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Why all the self-publishing hate?


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#1 K.M. Hanson

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Posted 04 August 2015 - 07:04 PM

Well, the question basically. I have been visiting award sites, and group sites on Goodreads and other websites, and every time I see something about nominating books for reading, the person or organization always drops a "no self-published books or e-books." 

 

Personally, I would stand my own book up next any traditionally published work. That is just how I feel about it, and yes, I am my own worst critic.

 

But holy hell, why all the hate?


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#2 dogsbody

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Posted 04 August 2015 - 07:33 PM

In a word (or four): lack of quality control. You put a lot of time, effort, and outside assistance into your book, but that makes you the exception to the rule. 



#3 Cerulean Shaman

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Posted 05 August 2015 - 02:17 AM

This is a long, ongoing debate, but to put it simply dogsbody is right. There's so many wringers a traditionally published book has to go through that it's far more unlikely for it to be a product filled with terrible writing. I've read a lot of self published novels and I certainly agree with that assessment. I'm no published author and right now this damn query letter is killing me, but when you can automatically see a hard difference in quality between your work-in-progress (that you still consider a work-in-progress!) and stuff people are trying to sell you, well, it's obvious to me why self pub has such a bad rep. As Overlord pointed out on the Fantasy Faction site it's very telling that many of the extremely successful fantasy authors who started self pup accepted traditional deals when they were offered.



#4 K.M. Hanson

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Posted 05 August 2015 - 11:32 AM

Yeah I agree 100%. I just SO wanted to stay away from the traditional route... cut out all the middle men/women and the BS that comes along with it. 

 

I am still on the fence about shopping my second novel to the traditional route, but at this rate I might just have to.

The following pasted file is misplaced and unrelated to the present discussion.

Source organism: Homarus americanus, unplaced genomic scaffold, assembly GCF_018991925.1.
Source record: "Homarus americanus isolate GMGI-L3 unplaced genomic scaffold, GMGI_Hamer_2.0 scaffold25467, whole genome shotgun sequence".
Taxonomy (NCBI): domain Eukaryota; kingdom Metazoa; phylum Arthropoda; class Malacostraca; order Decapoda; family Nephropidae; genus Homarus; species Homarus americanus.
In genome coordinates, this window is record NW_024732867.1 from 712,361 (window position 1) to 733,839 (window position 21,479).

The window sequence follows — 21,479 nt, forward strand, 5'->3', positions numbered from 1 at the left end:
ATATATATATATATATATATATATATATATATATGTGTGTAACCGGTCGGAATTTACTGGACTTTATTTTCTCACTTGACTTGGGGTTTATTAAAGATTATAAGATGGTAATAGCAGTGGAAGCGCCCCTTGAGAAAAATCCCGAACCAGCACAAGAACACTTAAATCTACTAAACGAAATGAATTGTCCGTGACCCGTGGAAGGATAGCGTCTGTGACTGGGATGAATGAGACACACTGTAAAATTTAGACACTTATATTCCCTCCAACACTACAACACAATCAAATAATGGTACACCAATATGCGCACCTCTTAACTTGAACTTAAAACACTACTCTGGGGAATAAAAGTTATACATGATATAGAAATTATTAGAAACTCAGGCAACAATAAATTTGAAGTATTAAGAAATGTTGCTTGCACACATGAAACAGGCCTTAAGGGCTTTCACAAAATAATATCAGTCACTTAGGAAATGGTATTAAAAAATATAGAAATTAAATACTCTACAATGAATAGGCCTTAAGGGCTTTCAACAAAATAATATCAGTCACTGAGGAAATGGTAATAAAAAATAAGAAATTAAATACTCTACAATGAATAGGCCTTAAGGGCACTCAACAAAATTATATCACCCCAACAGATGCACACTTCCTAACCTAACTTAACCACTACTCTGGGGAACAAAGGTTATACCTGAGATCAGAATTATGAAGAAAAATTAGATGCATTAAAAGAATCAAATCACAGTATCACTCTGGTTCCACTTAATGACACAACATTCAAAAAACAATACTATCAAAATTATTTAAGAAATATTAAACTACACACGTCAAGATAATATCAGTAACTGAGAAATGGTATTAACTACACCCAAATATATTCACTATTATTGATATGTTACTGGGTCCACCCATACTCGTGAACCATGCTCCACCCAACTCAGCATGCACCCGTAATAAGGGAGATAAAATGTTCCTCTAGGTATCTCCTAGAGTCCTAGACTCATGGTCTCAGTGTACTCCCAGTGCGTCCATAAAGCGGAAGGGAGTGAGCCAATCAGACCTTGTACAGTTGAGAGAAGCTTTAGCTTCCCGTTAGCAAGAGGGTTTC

There just has to be a better way to do this. I paid for a professional editor... and my professional, I mean a solo, career editor. I also hired a professional cover designer to create a cover that truly conveys the "meat" of my book. It was an investment on my part, but I wanted to put forth the best product possible to the readers. Will I make the money back? Likely not, and also not the reason I got into this. 

 

I am in a debate right now with an awards-runner about this (through e-mail, since I questioned their no self-publishing policy). I FULLY understand not wanting to open up the floodgates of self-published works and them not wanting to overwhelm their judges. 

 

The industry has changed, though. The advent of the e-book and self-publishing has forever altered the writing landscape. so in this discussion we are having, I am stating that there has to be a better way to distinguish between different types of self-published works.

 

My self-published work still involved the rest of the writing industry, just on a smaller scale. Does that make it better? No (that is up to the reader to decide). I still collaborated with others in the industry though, those who make a living from it (i.e. Editors and Cover Designers), so there in lies the difference.

 

Am I wrong on this? I would like some more opinions.


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I would like to thank R.A. Salvatore and Robert Jordan for raising me in their fantastic worlds.

 

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#5 K.M. Hanson

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Posted 05 August 2015 - 11:39 AM

This is a long, ongoing debate, but to put it simply dogsbody is right. There's so many wringers a traditionally published book has to go through that it's far more unlikely for it to be a product filled with terrible writing. I've read a lot of self published novels and I certainly agree with that assessment. I'm no published author and right now this damn query letter is killing me, but when you can automatically see a hard difference in quality between your work-in-progress (that you still consider a work-in-progress!) and stuff people are trying to sell you, well, it's obvious to me why self pub has such a bad rep. As Overlord pointed out on the Fantasy Faction site it's very telling that many of the extremely successful fantasy authors who started self pup accepted traditional deals when they were offered.